In Thailand megablocks form where these three different types of roads intersect in varying combinations: thanon, ring road and connector road. In India and China megablocks are formed by new city (Shanghai, China) or new town (Kolkata, India) development where each road is built at the same time, and rapidly (China) or incrementally infilled (India). In both cases land is no longer farmed as before. In Shaoxing I observed many piles of recently excavated soil located adjacent to farmer resettlement houses being temporarily farmed as kitchen and vegetable gardens. In Kolkata I observed former fish farms that are now grass-covered low lying lands used as foraging fields for villagers, and their roaming herds of cows and buffalos. In both cases existing residents leave, often under duress. Some stay under certain conditions, such as resettlement, as a urban village with varying upgrades, or as a type of non-urban area — a condition with less services, rights and privileges than adjacent urban areas.
These two linked methods for addressing rapid urban growth on the periphery of cities aim to solve congestion through decentralization in different ways. Thinking about city models is useful here [For an expanded description of city models for theory and practice see the McGrath and Shane 2012 reference listed below]. One way is to network existing and new cities (megalopolis city model is dominant in the Yangtze River Megadelta), another is to create a new legal entity, conduct a massive land grab on the periphery, and build a new town that includes all of the new big things that don’t fit in the old city: for example city governance, education, health, military or religious campuses, special zones for IT or industry, eco-parks, shopping malls, big box retail, and elite housing estates (fragmented metropolis is an emerging condition in the Ganges River Megadelta which is dominated by the megacity model). In Bangkok megablocks are not master-planned, and form overtime in a way that combines the big infrastructure moves of the megalopolis, and the big urban fragments of the metropolis with the water, plant, soil and micro-economy based livelihoods of the megacity. This is creating a messy but fertile urban form for thinking about inclusive and sustainable cities (might the Metacity become a dominant model for the Chao Phraya River Megadelta?)
For the long time residents of Bang Wa the new connector road is a boundary as it is ten lanes wide with no opportunities for pedestrian crossing, other than skywalks. It is this road, that formed a megablock in this area, enfolding and bringing diverse communities and places together. There is often a gradient of increasing privacy as you get deeper into a megablock. Typically the intersection where a connector, radial or ring road meets a long branching little soi forms a type of gateway that supports micro-economies. When congested, this street life with its many generations of street vendors makes for a difficult place to drive or walk if you are in a hurry. However the slow speed affords many types of transactions that support diverse livelihoods — one of many local systems of order which are deeply loved [See image 5]. In India and China the roads within the megablock are shaped in a different way. In the newest new town in Kolkata it remains to be seen how much of Kolkatas famous street life — maybe more messy than Bangkok — will be cultivated by everyone involved. Of note here are local syndicates which tend to exclude those that aren’t part of their patronage system, however they also create a powerful Occupancy Urbanism which bogs down mega politics while reconstituting real estate (Solly Benjamin 2007). In Shanghai state-led strategic planning protocols direct the design of inner block street life. Typically developers build an inner loop road to service each gated development, therefore creating an even more exhausting pedestrian situation than what Bang Wa residents are dealing with.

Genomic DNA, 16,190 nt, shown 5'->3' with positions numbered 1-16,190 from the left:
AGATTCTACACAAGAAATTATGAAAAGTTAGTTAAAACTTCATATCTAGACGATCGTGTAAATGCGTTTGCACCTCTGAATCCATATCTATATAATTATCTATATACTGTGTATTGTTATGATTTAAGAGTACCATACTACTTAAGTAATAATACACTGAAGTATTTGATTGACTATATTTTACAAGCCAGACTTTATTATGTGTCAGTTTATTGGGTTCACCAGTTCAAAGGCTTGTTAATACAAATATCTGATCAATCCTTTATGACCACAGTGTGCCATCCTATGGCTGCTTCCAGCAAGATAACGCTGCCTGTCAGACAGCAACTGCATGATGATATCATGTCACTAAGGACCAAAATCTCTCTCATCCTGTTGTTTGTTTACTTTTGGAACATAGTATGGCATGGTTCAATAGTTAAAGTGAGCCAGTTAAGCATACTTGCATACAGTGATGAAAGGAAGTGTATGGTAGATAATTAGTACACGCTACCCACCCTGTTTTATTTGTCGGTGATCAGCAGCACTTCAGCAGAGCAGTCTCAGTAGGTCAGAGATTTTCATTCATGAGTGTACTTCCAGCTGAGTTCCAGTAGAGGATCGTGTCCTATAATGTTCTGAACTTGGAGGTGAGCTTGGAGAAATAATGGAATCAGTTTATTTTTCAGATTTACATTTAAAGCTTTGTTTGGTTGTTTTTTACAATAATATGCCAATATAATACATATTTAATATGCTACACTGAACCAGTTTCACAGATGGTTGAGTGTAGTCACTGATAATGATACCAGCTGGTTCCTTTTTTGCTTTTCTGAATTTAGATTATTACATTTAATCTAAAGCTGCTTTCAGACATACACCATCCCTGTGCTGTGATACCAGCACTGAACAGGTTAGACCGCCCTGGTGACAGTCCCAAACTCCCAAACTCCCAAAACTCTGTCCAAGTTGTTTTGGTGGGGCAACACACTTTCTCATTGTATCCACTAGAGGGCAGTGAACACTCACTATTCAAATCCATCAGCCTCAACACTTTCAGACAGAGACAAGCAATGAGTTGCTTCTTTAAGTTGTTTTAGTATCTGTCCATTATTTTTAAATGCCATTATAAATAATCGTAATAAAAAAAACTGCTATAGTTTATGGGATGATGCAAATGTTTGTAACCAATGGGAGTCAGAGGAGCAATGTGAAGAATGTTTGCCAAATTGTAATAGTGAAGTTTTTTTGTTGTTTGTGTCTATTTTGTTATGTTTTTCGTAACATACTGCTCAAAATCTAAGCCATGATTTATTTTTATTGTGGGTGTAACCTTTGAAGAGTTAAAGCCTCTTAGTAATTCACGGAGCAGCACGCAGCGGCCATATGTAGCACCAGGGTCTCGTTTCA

In the mebablocks of the periphery of Bangkok large land or housing development parcels are assembled from adjacent plots of farmland, which are typically found in the middle of the block. Grand gates, and long private roads service these middle-class residential enclaves which are often shaped like Thailand itself — with a narrow ‘neck’ and awkwardly shaped ‘body.’ New big roads are increasingly lined with suburban car-based attractions such as: nightclubs and restaurants with big outdoor terraces illuminated brightly at night, big box home furniture stores such as IKEA, and the newest urban form — a ‘community’ mall which consist of various air-conditioned pavilions in landscaped grounds rather than a big spectacular multi-level box. Sky train stations attract much high-rise condominium development increasingly connected by elevated walkways directly to the BTS or to adjacent shopping malls. At Bang Wa the riverside urban villages have become a nostalgic floating city backdrop for tourists as they speed by in colorful longtail boats for hire. Self-built pathways and boardwalk trails that connect houses within tightly built villages, and villages to farm land, khlongs, soi, schools and temples are being reorganized with changing ownership of land.
And so It is in this context that students designed urban design practices that might shape one megablock differently, and allow them to rethink the periphery of Bangkok. Below are six edited examples of the work and a conclusion to this workshop report.
Soi-Soi: shaping the messiness of our megablock street life in inclusive ways
Jom Praj Kongthongluck and Woody Sethavudh Siddhisariputra